Unconscious nobility: the animal poetry of Harold Farmer

Wylie, D. (2007) Unconscious nobility: the animal poetry of Harold Farmer. English in Africa, 34 (2). pp. 79-92. ISSN 0376-8902

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Abstract

I want to suggest that Harold Farmer's poetry works repeatedly in this area of ambiguity, a zone of tension triangulated, as it were, between three impulses. First : a notion (or even the fact) that a sense of community depends on 'knowing' what the 'other' is thinking or feeling, and on being able to articulate that knowledge. Second : suspecting, or even knowing, that certain reaches of the mind of the 'other' are fundamentally, and fascinatingly, unknowable - of the realm of the unconscious. And third : knowing (or just fearing or hoping) that any secure distinction between ourselves-as-humans and ourselves-as-sharing-animal-traits is artificial, or at least permeable. Hence, while Farmer's wild animals are perpetually on the brink of disappearing from sight and understanding, it is precisely that mysteriousness which attracts us, can sometimes envelop us, and even speak to us. In having spoken and been spoken to, we are somehow ennobled.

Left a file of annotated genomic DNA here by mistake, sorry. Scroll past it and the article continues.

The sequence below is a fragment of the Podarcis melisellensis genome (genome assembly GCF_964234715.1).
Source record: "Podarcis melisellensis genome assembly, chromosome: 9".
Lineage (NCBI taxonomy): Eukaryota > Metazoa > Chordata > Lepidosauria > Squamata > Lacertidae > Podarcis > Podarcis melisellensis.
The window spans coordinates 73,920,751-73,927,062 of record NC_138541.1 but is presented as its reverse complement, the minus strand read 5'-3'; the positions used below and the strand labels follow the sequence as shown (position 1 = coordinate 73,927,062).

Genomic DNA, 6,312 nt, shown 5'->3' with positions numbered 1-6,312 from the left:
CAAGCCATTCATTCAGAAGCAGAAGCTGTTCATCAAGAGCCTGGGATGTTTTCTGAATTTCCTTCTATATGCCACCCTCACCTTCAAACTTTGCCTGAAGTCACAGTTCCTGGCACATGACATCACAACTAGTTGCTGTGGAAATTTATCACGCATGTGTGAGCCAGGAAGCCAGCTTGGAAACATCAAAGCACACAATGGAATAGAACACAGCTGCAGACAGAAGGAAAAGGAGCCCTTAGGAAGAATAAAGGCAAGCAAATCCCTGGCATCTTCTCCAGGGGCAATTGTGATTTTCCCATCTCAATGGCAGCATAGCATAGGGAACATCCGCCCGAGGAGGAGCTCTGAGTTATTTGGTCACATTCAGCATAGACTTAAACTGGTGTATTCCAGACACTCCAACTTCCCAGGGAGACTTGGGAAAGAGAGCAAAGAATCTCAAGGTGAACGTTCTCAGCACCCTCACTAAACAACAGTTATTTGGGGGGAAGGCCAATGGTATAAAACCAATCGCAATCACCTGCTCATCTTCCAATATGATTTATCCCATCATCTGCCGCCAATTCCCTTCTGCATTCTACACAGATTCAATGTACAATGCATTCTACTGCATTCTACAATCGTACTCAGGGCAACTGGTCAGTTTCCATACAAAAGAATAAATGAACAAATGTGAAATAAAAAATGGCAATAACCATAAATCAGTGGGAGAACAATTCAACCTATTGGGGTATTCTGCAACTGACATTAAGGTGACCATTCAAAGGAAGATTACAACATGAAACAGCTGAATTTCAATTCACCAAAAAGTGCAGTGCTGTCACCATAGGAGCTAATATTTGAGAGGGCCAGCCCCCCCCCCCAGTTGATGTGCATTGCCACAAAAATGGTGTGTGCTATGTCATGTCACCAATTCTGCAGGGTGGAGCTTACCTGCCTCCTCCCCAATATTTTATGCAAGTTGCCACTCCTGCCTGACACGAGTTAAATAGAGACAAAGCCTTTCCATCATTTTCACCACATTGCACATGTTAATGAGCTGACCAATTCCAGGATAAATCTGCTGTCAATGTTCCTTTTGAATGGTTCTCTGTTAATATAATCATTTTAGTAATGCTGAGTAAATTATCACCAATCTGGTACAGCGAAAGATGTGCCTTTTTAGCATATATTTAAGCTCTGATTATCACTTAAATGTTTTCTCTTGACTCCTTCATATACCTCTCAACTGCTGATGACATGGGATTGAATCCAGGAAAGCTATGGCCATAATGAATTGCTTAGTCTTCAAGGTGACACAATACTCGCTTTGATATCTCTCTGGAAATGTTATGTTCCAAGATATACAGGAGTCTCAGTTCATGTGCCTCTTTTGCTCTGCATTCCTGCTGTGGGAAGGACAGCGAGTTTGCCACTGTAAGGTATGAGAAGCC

Item Type:Article
Additional Information:Dan Wylie is an Associate Professor in the English Department, Rhodes University
Uncontrolled Keywords:Harold Farmer; poetry; poems; animals; animals in literature; humans; nobility; unconscious; community; Rhodesia; Africa; knowledge
Subjects:Y Unknown > Subjects to be assigned
Divisions:Faculty > Faculty of Humanities > English
ID Code:1062
Deposited By:INVALID USER
Deposited On:25 Aug 2008
Last Modified:06 Jan 2012 16:19
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